The Porter County
Election Board may have to drop its efforts to upgrade to electronic poll
books this election year, after the County Council on Tuesday voted 6-1 to
deny the request to transfer $40,000 in its budget to cover the first part
of a new lease with Electronic Systems and Software.
The Election Board
in February agreed unanimously to purchase 41 new poll books for the
upcoming May 5 municipal primary elections from ES&S, but board president
and Republican member David Bengs admitted to the Council that the contract
has not yet been approved by the County Commissioners.
Bengs said the
reason for the delay is that there were “more numbers” needed from ES&S, but
the contract is ready for the Commissioners to consider it at their meeting
Wednesday. The lease also includes on-demand ballot printers at voting
locations which communicate with the e-poll books through a Wi-Fi wireless
Commissioners end up not approving the contract now, Bengs said the board
will have to “send back” the new equipment and revert to using the former
system of paper poll books and printed ballots on Primary Election Day,
which is six days away.
The e-poll books
have been used in early voting locations this year. The machines use a
scanner to read the bar code on the back of the voters’ driver’s license,
military card, or government issued ID instead of having the poll worker
physically look up the name.
A week ago Friday,
the board split 2-1 on an order to use the e-poll books in the primary
election with Democrat Director of the Voters Registration Office Kathy
Kozuszek voting against the measure as she sat in as proxy for Democrat
board member J.J. Stankiewicz.
It was afterwards
that Kozuszek alleged that the board had not properly bid out the contract,
that no money had been allocated by the County Council for the purchase of
the poll books and more money will be needed to cover the contract despite
talk by board members of supposed savings to the County.
All Council members
prior to their meeting Tuesday were given packets containing copies of the
contracts and summary of new expenses, although it was not said if Kozuszek
or someone else had supplied the information.
The packets said
the invoices would total $168,654 for 84 poll books already purchased,
$6,000 of which is for the cost of WiFi per unit and electrical power. Next
year, $100,000 more would be needed for an additional 45 poll books in the
countywide presidential election with $4,330 in licensing fees, according to
Bengs claimed bids
were taken and that only 18 more poll books will be needed next year, said
the County will save money in the long run by not having to spend as much on
paper ballots by having printers at voting locations. Election board member
and County Clerk Karen Martin had said earlier this year that the County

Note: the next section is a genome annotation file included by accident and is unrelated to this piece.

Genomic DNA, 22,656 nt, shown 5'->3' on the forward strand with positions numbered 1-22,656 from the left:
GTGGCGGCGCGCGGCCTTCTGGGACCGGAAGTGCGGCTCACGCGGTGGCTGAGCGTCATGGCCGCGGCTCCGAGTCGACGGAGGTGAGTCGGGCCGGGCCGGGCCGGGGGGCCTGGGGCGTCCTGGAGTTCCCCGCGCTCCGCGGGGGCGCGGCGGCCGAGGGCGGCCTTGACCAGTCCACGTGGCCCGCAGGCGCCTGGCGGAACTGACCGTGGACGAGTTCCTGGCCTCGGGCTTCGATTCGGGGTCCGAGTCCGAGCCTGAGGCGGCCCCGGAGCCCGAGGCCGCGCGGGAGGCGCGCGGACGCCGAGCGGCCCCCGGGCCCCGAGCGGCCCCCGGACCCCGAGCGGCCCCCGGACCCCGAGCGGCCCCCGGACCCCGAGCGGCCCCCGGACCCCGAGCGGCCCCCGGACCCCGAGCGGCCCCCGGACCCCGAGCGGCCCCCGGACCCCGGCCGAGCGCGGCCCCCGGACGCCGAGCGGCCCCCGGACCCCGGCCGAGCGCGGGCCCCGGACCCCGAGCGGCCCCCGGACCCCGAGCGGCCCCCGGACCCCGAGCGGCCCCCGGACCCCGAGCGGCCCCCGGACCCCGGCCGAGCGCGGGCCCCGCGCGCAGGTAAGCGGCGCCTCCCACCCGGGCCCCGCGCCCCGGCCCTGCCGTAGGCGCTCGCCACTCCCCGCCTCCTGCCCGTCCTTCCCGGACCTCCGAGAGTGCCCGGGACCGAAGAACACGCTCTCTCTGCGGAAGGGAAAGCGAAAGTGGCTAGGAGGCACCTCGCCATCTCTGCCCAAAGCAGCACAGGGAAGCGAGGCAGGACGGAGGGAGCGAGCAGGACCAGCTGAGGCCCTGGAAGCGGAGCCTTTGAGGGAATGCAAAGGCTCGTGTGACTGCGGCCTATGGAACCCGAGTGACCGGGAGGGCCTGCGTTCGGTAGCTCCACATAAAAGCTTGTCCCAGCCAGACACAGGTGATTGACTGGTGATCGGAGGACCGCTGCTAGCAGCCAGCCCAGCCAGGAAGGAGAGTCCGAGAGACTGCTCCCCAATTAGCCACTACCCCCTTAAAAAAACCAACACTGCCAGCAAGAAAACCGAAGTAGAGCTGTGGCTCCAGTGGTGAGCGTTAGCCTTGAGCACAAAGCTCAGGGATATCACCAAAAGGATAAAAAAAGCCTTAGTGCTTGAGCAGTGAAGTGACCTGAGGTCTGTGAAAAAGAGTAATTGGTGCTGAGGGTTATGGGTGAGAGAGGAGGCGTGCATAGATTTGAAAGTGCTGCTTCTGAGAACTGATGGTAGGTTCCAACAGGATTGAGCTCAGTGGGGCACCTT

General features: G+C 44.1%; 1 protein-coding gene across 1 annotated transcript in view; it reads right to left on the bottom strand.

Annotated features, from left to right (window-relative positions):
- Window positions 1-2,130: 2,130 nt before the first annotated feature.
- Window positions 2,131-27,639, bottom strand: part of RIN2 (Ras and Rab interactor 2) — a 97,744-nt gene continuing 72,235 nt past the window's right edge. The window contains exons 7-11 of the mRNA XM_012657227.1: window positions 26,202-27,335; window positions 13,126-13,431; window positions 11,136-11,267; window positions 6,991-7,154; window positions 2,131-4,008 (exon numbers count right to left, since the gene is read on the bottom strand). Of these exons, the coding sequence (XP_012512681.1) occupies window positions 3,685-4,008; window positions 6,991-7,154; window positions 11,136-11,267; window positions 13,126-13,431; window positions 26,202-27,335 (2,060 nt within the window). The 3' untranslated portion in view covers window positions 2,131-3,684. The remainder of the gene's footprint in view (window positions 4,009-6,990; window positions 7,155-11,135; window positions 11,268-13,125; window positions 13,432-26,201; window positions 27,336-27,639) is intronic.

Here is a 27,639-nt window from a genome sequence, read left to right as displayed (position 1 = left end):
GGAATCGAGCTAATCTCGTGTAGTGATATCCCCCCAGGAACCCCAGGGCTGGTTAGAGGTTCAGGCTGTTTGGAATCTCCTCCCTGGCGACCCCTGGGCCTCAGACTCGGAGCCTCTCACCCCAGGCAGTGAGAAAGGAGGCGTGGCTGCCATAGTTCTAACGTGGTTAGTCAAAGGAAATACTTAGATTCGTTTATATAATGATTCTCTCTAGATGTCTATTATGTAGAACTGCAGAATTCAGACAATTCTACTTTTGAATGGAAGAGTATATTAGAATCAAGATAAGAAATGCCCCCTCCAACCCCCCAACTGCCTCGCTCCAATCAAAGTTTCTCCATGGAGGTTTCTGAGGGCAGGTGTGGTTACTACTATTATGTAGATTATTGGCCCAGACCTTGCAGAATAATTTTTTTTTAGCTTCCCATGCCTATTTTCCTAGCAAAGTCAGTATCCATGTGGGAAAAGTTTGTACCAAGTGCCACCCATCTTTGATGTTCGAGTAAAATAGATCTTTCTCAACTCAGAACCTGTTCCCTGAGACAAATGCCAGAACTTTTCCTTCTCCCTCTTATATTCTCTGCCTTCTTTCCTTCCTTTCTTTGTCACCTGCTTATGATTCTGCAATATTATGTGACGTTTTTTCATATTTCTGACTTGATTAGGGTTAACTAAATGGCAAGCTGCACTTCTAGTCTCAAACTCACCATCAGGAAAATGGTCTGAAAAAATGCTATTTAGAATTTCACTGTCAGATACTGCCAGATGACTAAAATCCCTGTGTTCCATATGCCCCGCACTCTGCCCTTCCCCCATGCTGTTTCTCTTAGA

would net a savings of roughly $70,000 each year by not having to print and
toss away unused ballots.
State law requires
that a ballot be available to each eligible voter in a county.
Bengs said it costs
$1 to have a ballot printed and there are about 100,000 registered voters in
the county, but turnouts as low as 20 percent have been seen in some years.
The board is also saving money by not having to replace the current election
equipment, he said.
The contract is
being paid for in piecemeal fashion with three payments of $40,000 for 102
poll books over three years, which matches what is currently budgeted for
the board, Bengs said.
The intention of
the election board with the e-poll books is to make the process more
efficient and easier for the voter, he said. Using the e-poll books would
give election officials a more accurate total on the number of voters
instead of fatigued workers having to manually count at the end of Election
Day, he added.
“I think it’s a
win-win for everybody,” Bengs said.
Council member Jim
Biggs, R-1st, said he would agree on the importance of having an accurate
“I appreciate that
as I won by a matter of 12 votes last year. Every vote counts,” Biggs said.
Sylvia Graham, D-at large, and Robert Poparad, D-at large, expressed
concerns about using electronic poll books over the traditional paper
“Why are we wanting
to do this? This system is not broken,” Graham said.
Even though Bengs
claimed that no personal information is being transmitted over the WiFi
connection, Poparad said there is still a risk that someone can hack in and
“Nobody can say
that anything that goes over the internet is secure,” he said.
Poparad said he’s
also worried that in two years the board will be moving forward with touch
screen voting and putting the costs on the backs of the Council. Bengs said
the hope is to one day transition to paperless voting, but he anticipates it
will be much longer than two years.
President Dan Whitten, D-at large, and member Jeremy Rivas, D-2nd, seemed
alarmed that the election board essentially “put the cart before the horse”
in not coming to the Commissioners or the Council prior to signing the
the Commissioners for doing things without coming in front of us first.
We’ve set a precedent. I’m not going to change that,” Rivas said.
The Council voted
3-4 on an initial motion to table the request which didn’t pass. Voting to
table were Biggs, Karen Conover, R-3rd, and Mike Jessen, R-4th. Against were
Poparad, Whitten, Rivas, and Graham.
A new motion to
deny the request saw yay votes from all but Biggs, who expressed interest in
the savings potential.
Bengs asked if it
was possible to make the request again if the Commissioners end up approving
the contract. Whitten replied he would be allowed to do so.